2 The Role of Startup Companies in the Conversion of Biomass to Renewable Fuels and Chemicals

Leo E. Manzer

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2.1 Introduction

Rising fuel prices and the location of much of the petroleum reserves has led the United States and other countries to aggressively pursue the development of new technology for the conversion of renewable feedstocks such as wood, agricultural crops, municipal water, and animal residue to renewable fuels and chemicals. The challenges are enormous. It has taken decades to develop technology for the conversion of crude oil and gas into transportation fuels and chemicals that are abundant in our society. The transformation of petroleum to fuels and chemicals typically involves the cracking of carbon-carbon bonds using heterogeneous acid catalysts and hydrotreatment. However, renewable feedstocks require a new collection and distribution system and the conversion of wet, highly functional carbohydrates into products that will ideally be compatible with existing refinery operations. As a result, new catalysis and biology is being developed to convert these oxygenated feedstocks to useful products.  

While governments have spent billions of dollars on research, development and piloting to encourage and assist in the commercialization of new processes, much innovation has come from small companies whose technology was often discovered in university research laboratories. These companies were founded with the financial assistance of venture capitalists and will hopefully be successful and develop into large and profitable enterprises. However, there is no intention to diminish the large R&D efforts by many companies such as Shell, BP, DuPont, Dow and others. This paper will highlight only a few of the small startup companies that are moving ahead rapidly as examples of the exciting new developments taking place in the renewable fuels and chemicals area.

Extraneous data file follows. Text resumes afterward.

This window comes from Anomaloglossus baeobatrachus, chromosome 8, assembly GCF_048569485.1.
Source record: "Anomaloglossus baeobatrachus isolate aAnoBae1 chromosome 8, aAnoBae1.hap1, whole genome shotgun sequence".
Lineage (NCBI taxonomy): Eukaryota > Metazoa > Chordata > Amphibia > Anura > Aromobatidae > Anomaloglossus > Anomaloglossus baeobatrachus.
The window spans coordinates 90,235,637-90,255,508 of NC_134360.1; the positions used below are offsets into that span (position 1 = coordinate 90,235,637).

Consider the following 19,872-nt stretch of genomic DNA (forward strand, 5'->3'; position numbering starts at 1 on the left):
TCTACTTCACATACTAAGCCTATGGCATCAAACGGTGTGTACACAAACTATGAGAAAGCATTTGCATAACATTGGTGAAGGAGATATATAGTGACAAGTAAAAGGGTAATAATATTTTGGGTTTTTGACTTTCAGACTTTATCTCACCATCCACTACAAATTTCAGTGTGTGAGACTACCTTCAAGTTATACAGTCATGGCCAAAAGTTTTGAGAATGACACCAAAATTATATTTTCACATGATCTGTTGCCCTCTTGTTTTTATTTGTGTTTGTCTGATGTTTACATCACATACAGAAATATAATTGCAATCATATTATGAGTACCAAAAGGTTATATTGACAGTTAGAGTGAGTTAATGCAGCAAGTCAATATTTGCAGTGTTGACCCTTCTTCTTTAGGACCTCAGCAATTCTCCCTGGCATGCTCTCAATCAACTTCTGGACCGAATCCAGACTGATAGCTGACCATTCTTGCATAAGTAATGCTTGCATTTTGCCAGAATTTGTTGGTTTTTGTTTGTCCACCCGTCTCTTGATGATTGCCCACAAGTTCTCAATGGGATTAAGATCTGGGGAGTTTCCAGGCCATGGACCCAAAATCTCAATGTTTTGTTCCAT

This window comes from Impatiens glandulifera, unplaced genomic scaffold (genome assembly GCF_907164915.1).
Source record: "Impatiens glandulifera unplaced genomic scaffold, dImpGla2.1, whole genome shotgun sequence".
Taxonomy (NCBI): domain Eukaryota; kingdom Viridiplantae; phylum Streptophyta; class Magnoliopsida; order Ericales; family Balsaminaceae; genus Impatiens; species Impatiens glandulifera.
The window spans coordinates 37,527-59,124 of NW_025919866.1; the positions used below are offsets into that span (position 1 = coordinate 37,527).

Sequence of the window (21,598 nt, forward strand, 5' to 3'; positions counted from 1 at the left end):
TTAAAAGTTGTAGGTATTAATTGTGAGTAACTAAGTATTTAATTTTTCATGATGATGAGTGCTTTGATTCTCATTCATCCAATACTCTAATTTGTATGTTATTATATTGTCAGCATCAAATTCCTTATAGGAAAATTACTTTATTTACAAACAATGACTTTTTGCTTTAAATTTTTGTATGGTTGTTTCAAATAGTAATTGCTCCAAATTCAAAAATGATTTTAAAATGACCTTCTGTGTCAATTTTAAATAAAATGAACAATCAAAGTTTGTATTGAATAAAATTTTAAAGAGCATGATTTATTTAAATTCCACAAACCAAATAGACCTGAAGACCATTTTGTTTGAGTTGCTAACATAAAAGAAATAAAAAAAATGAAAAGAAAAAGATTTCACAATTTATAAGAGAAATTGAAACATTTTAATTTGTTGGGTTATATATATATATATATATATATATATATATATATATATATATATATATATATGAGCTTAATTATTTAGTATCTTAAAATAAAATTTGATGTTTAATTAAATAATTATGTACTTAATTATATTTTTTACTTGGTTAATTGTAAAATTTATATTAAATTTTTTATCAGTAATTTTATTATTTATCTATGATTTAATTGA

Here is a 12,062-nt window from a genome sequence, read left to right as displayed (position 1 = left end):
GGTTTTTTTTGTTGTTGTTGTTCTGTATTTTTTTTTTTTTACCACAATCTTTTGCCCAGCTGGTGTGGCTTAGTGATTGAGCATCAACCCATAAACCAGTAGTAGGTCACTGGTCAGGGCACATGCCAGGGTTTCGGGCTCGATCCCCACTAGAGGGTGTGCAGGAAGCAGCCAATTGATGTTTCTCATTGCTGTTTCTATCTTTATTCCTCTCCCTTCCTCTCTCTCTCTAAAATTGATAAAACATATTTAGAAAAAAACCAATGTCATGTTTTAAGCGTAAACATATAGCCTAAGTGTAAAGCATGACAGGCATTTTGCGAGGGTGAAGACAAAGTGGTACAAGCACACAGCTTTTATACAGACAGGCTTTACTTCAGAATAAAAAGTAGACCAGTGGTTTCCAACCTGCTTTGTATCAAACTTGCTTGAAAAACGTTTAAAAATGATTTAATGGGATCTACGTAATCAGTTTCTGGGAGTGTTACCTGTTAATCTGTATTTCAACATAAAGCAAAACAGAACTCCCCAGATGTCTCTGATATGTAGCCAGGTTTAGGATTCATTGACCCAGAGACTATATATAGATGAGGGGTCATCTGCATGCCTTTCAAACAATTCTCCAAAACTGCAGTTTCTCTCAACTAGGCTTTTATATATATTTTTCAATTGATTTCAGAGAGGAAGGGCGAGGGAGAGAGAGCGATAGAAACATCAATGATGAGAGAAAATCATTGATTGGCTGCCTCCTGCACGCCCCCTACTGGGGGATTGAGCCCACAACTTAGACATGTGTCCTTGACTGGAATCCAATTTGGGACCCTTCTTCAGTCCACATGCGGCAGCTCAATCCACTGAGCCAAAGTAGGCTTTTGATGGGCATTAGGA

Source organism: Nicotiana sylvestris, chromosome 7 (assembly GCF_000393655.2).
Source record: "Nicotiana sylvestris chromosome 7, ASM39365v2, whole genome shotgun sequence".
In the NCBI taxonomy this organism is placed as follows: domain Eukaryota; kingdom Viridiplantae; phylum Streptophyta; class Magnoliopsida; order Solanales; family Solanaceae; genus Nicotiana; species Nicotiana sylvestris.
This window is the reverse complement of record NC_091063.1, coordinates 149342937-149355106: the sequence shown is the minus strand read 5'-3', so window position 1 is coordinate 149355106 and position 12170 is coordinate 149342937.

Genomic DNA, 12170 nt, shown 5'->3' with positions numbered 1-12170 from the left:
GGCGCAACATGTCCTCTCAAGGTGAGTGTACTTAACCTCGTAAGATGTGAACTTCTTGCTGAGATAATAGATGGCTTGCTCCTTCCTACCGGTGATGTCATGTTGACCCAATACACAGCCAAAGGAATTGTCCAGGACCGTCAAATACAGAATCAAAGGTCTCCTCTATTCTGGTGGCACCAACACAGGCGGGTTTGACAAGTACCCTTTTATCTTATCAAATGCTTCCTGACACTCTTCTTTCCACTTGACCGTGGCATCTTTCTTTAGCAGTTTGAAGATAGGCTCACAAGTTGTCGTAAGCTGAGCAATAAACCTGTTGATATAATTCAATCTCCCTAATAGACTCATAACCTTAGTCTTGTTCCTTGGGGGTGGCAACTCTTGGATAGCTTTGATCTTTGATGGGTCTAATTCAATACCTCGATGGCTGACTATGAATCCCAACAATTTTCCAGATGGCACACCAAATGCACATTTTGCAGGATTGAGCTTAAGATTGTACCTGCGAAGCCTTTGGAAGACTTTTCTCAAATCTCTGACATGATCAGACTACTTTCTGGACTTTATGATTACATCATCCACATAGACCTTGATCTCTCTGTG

2.2 Results and Discussion

Each year, Biofuels Digest polls a large number of readers and comes up with a list of the Top 50 companies that are active in the renewable fuels and chemicals area. A few of the Top 50 Bioenergy Companies for the 2010–2011 survey are shown in Table 2.1. Several of these will be discussed in this chapter. It is interesting to note the distribution of companies and their main focus. The feedstocks are diverse, the products are diverse and over 70% of the ranked companies are in the United States.